This is an excellent expression of the obligation that a taxpayer must prove it has discharged before commencing its R&D activities. The use of the word ‘widely’ sensibly replaced the word ‘worldwide’ from the draft.
Yet, immediately thereafter, the guidance goes on to make the following statement:
“For an activity to be a core R&D activity, it must not be an excluded activity…, and a competent professional in the relevant field cannot know or determine the outcome before the activity starts. “
“A competent professional is a hypothetical person who has access to the knowledge, skills and qualifications needed to demonstrate expertise in an appropriate field. They have access to all of the current knowledge available in the relevant field from anywhere in the world, provided that the information or experience is publicly available or reasonably accessible.” (page 8).
The statement is a misstatement of the law and stands in contradiction of the statement immediately above it on page 7. The test is a taxpayer one, not one regarding a competent professional, and the conflict should be resolved by removal of this discussion from the guidance immediately.
At first blush, the market would have been pleased about the inclusion of a worked example of a registration portal application based on the Far Side case study (pages 27-29) as there is an oft-expressed desire for this type of guidance.
Unfortunately, the worked example does not reflect our understanding of how an application should be prepared and, in fact, it is our contention that a taxpayer application that followed the precedent set out in the example would be at a very high risk of failing any form of assessment or audit activity.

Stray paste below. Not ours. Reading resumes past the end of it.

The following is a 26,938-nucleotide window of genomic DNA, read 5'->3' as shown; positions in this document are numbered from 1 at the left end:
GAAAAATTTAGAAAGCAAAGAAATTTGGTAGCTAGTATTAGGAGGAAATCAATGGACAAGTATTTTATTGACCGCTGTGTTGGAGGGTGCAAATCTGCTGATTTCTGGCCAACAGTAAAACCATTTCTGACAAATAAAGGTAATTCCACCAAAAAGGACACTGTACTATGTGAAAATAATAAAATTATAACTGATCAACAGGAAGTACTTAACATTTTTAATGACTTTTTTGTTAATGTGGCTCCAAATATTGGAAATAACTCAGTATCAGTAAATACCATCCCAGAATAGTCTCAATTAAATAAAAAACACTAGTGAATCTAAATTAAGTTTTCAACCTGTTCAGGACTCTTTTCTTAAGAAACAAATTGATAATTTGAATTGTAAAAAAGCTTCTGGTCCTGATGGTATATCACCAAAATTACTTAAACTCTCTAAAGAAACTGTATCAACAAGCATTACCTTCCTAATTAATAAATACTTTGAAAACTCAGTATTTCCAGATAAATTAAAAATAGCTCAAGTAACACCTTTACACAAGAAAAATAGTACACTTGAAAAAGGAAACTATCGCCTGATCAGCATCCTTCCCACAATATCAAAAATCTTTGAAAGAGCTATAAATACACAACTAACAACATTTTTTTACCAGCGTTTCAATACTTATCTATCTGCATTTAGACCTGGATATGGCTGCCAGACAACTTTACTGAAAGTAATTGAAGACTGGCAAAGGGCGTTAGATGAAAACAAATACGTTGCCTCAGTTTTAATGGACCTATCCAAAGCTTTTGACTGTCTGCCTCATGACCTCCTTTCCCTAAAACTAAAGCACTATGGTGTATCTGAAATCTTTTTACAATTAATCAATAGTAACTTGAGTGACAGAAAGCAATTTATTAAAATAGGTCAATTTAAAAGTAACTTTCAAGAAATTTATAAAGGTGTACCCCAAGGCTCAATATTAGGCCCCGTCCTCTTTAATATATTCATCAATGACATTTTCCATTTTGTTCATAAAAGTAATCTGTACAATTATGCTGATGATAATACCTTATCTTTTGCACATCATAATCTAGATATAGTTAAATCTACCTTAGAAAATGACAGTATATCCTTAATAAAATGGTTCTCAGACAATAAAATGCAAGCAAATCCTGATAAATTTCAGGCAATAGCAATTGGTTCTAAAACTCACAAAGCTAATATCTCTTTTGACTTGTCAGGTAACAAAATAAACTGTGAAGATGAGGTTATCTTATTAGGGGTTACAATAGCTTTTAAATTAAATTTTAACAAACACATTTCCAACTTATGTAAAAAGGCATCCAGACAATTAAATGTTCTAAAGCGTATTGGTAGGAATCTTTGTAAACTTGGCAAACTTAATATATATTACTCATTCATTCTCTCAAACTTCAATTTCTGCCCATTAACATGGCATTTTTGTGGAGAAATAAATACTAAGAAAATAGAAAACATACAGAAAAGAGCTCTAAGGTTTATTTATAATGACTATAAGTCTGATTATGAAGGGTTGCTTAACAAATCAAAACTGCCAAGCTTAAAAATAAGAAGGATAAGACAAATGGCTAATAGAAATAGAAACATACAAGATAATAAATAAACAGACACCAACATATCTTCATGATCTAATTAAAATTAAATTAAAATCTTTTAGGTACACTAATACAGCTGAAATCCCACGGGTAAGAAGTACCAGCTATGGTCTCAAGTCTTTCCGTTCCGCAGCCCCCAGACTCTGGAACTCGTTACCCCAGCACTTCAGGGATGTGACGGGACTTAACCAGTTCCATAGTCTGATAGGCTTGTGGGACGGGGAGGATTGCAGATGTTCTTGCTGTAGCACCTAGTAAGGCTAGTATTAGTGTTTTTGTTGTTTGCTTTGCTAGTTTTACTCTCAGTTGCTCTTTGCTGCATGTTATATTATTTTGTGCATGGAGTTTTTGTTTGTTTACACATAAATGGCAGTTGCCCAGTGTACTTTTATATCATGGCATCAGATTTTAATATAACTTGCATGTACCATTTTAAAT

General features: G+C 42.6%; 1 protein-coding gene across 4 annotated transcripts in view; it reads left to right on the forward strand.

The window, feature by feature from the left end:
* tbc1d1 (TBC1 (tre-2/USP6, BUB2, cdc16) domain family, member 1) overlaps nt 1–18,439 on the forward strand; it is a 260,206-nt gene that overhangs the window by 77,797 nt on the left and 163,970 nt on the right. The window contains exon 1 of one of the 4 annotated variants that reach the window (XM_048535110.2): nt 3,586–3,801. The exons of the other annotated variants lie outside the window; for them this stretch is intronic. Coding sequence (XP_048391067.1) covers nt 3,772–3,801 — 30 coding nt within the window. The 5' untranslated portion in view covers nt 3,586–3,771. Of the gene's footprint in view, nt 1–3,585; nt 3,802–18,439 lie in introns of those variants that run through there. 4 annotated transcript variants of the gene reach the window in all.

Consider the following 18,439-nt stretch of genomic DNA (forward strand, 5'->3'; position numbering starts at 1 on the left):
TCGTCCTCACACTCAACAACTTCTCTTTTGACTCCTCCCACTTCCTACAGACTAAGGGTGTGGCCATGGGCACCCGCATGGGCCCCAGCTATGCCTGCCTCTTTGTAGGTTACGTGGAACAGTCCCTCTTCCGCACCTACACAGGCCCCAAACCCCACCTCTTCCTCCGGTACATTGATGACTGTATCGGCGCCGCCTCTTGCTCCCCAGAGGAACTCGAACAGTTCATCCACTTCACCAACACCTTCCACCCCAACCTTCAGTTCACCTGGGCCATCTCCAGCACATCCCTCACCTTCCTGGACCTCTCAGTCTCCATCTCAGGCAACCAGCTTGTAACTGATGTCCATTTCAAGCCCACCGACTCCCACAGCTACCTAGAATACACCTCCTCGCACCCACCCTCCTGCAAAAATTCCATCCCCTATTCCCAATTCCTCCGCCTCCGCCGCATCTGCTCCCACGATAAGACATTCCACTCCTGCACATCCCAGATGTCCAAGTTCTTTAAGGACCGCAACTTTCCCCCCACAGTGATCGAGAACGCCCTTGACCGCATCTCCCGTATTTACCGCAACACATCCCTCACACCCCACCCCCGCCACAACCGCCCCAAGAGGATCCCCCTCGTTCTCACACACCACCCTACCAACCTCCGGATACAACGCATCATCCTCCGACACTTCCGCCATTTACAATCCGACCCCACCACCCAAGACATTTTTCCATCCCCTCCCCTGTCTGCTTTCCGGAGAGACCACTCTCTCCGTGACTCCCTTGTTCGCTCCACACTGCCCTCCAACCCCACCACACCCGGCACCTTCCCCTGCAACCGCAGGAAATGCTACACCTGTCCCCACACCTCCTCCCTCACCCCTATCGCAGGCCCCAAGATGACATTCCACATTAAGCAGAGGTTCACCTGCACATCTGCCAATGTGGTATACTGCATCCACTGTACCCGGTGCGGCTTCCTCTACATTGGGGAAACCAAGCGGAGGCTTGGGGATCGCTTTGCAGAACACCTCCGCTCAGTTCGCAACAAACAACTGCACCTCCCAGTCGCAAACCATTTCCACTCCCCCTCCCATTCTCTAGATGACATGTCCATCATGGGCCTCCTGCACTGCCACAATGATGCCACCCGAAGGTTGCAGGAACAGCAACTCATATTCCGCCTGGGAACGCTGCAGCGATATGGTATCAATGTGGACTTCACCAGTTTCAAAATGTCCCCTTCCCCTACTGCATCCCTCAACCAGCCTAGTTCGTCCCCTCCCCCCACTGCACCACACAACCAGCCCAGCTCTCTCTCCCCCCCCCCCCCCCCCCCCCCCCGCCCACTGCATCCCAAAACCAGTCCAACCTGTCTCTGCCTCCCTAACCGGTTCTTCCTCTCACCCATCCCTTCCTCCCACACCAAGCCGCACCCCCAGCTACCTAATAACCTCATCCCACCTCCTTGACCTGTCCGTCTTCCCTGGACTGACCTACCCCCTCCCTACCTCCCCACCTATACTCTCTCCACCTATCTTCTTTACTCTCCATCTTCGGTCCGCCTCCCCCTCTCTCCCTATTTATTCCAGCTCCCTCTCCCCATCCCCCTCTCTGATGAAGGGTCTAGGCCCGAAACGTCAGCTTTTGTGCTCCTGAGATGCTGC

We submit that the example should be removed immediately and a working group be formed under the auspices of the RDTI Roundtable to produce suitable output in this regard.
The concerns include the following:
“Our hypothesis was that we could build a new mathematical and statistical framework for 3D patch generation to achieve a smooth and continuous graphic visualisation of an entire planet surface from a limited selection of known 3D patches.”
The sample is not an example of economic expression of the information required. It is an example of a technical objective and is not an example of a hypothesis. It does not provide a provable or disprovable proposition. It does not state the variable and independent variables in play. It is highly misleading and would not pass muster in an audit situation.
A Better Way Forward
If we are correct regarding the immediate concerns detailed above, the question must be asked is how is it possible that the guidance was released to the market, particularly in light of the working group that has been involved in the revision process for several months.
The answer lies in better engagement with the right stakeholders. And these stakeholders can be found in the current membership of the RDTI Roundtable. These are the industry associations and advisers who have the knowledge and detail as to how the RDTI works at a practical level. In fact, MJA first requested a working group regarding software R&D under the RDTI’s Terms Of Reference at the Roundtable’s first meeting in March 2019. This request has been consistently ignored. Yet when the regulators do set up a working group on software R&D, only one Roundtable member was included.
The result is the published guidance that is a significantly diminished product in comparison to the original draft.
It’s time for the right mix of key stakeholders to come together, not to continue to be kept apart.
Should you wish to discuss this matter please do not hesitate to contact Kris Gale on 02 9810 7211 or email email@example.com